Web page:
In the so-called guidance documents released Tuesday, the department is directed to begin the process of hiring 10,000 new immigration and customs agents, expanding the number of detention facilities and creating an office within Immigration and Customs Enforcement to help families of those killed by undocumented immigrants. Trump had some of those relatives address his rallies in the campaign, and several were present when he signed an executive order on immigration last month at the Department of Homeland Security.

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But the officials also made clear that the department intended to aggressively follow Trump’s promise that immigration laws be enforced to the maximum extent possible, marking a significant departure from the procedures in place under President Barack Obama.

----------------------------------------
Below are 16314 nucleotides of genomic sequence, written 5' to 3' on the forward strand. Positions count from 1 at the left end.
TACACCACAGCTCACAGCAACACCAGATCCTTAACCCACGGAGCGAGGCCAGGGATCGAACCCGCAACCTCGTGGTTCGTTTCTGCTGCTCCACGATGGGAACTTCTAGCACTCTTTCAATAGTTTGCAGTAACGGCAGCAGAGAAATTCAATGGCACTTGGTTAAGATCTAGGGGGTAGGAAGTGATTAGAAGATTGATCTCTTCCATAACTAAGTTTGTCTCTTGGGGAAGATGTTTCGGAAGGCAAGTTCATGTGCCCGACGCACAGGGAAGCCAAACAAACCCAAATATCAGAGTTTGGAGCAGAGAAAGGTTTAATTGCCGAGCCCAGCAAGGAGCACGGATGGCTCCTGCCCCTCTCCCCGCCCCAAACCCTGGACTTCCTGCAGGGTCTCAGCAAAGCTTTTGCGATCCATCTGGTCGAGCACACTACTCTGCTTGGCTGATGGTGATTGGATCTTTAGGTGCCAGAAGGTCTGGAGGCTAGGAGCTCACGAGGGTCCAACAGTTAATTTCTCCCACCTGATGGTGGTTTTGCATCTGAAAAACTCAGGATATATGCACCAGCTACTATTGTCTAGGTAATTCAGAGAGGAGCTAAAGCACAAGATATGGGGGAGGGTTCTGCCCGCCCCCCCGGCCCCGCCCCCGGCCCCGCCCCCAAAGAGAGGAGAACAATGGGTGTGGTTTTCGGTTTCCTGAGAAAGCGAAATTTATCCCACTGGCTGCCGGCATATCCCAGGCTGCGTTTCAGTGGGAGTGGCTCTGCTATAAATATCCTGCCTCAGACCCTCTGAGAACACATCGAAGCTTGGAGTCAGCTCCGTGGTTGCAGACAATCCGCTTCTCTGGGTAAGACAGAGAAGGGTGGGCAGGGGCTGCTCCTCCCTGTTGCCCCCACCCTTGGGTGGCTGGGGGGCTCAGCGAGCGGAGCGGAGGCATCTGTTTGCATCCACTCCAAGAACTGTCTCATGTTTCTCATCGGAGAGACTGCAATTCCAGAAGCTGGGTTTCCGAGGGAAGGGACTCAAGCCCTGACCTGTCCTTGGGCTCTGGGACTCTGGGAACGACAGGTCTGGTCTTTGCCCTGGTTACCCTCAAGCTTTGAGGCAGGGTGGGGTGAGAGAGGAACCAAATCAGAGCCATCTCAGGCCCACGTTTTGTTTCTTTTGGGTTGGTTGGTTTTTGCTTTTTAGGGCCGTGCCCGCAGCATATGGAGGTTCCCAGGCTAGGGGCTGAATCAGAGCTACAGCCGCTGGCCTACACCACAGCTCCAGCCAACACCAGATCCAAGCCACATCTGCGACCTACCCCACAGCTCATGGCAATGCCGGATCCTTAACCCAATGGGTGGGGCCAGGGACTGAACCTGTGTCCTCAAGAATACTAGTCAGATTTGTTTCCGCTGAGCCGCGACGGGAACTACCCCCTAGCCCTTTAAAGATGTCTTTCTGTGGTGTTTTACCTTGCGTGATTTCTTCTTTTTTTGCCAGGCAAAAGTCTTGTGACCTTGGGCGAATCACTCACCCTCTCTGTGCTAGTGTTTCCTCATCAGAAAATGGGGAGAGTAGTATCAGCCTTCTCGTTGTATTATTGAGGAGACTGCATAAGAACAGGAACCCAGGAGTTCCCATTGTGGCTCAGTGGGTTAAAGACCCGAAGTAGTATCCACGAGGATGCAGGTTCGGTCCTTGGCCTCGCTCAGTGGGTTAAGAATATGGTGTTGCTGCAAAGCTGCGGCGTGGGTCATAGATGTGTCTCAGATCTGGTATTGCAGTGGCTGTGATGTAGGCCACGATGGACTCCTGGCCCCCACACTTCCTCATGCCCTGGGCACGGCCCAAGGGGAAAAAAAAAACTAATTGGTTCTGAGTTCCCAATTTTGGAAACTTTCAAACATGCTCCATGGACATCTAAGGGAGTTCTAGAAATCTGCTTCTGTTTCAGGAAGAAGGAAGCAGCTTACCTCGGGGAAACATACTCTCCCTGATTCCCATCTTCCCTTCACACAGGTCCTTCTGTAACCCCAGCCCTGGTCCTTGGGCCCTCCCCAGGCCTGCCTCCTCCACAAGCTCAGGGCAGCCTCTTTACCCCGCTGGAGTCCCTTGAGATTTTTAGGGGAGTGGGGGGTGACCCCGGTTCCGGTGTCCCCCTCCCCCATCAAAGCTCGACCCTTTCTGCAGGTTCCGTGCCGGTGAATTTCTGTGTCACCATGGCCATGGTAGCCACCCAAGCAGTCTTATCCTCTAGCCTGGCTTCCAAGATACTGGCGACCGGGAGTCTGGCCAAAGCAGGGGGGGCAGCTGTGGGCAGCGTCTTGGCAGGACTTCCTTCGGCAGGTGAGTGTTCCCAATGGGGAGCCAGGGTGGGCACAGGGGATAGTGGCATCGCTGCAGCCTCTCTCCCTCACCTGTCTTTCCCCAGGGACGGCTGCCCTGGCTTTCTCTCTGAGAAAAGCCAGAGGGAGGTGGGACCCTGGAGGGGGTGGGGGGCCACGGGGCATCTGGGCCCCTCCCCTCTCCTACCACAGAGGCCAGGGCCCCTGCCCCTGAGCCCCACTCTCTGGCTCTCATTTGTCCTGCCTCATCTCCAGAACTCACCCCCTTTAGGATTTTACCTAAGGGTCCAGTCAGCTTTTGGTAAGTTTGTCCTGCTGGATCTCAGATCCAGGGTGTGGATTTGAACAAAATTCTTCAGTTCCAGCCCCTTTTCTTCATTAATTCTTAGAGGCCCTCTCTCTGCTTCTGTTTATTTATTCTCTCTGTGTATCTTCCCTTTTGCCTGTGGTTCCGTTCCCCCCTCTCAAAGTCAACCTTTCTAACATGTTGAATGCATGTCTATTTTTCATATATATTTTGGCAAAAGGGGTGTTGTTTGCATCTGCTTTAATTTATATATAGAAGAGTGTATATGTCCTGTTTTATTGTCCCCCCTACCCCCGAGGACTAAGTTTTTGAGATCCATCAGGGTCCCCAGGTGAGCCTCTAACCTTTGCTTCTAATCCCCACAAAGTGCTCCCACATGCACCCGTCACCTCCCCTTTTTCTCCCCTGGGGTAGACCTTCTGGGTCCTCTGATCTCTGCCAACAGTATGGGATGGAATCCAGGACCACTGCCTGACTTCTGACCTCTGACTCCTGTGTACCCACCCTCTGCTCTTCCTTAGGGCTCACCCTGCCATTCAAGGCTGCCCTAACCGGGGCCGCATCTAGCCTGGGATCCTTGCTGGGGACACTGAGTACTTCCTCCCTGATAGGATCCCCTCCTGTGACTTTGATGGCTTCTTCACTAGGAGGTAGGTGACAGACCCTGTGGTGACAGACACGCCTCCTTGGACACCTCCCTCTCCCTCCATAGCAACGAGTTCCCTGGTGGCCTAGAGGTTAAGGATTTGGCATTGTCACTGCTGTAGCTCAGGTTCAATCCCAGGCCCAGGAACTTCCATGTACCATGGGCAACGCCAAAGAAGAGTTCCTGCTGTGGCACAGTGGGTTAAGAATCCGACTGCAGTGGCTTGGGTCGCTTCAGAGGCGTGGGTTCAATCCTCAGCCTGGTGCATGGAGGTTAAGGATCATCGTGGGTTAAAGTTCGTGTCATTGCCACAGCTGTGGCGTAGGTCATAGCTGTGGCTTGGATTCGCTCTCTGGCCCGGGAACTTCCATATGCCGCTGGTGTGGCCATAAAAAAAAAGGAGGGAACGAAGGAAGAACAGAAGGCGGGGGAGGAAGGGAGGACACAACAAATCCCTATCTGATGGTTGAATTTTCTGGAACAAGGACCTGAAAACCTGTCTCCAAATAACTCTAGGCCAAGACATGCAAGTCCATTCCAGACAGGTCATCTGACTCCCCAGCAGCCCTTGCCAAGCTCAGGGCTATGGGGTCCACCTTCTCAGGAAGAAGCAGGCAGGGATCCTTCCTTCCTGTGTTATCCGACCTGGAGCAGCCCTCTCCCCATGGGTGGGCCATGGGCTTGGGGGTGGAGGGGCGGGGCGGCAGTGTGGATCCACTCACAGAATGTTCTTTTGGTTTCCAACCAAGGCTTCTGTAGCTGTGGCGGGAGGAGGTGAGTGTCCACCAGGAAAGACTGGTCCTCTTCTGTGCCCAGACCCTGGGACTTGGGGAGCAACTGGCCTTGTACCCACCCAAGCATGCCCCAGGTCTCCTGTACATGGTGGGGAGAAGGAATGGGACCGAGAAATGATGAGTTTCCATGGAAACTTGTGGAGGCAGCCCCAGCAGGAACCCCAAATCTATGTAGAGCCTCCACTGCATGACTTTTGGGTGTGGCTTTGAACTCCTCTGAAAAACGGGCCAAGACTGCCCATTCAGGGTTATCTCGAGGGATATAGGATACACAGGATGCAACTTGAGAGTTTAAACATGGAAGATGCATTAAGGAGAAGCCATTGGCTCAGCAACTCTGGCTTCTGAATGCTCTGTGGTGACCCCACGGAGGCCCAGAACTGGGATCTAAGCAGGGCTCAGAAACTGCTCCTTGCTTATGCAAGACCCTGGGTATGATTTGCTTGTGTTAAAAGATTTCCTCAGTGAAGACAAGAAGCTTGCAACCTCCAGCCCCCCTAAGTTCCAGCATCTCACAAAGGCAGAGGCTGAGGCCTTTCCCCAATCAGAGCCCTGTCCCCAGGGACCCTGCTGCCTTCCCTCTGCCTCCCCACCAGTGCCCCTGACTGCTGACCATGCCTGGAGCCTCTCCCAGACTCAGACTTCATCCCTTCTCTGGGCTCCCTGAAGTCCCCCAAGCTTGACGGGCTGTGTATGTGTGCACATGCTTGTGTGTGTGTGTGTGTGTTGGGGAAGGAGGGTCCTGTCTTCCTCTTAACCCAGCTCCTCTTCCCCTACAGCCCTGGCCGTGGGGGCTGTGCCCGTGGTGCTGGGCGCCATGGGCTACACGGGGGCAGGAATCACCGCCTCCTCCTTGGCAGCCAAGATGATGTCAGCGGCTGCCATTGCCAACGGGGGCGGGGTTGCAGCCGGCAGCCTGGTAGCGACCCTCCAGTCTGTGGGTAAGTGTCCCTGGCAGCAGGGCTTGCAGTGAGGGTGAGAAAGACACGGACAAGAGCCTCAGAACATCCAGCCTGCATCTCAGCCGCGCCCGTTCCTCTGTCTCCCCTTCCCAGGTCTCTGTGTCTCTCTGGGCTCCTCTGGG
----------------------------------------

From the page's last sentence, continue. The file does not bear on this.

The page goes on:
That promise has generated fear and anger in the immigrant community, and advocates for immigrants have warned that the new approach is a threat to many undocumented immigrants who had previously been in little danger of being deported.

Alejandro Caceres, immigration organizer at Grassroots Leadership in Austin, said the changes are scary for the immigrant population.

“Expanding the definition of criminal now puts everyone and anyone at risk for deportation,” he said. Read more about Waves of deportations predicted as Trump changes immigration orders

Jan 26, 2017
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Vice News

Cell High: Trump's immigration orders will make private prisons filthy rich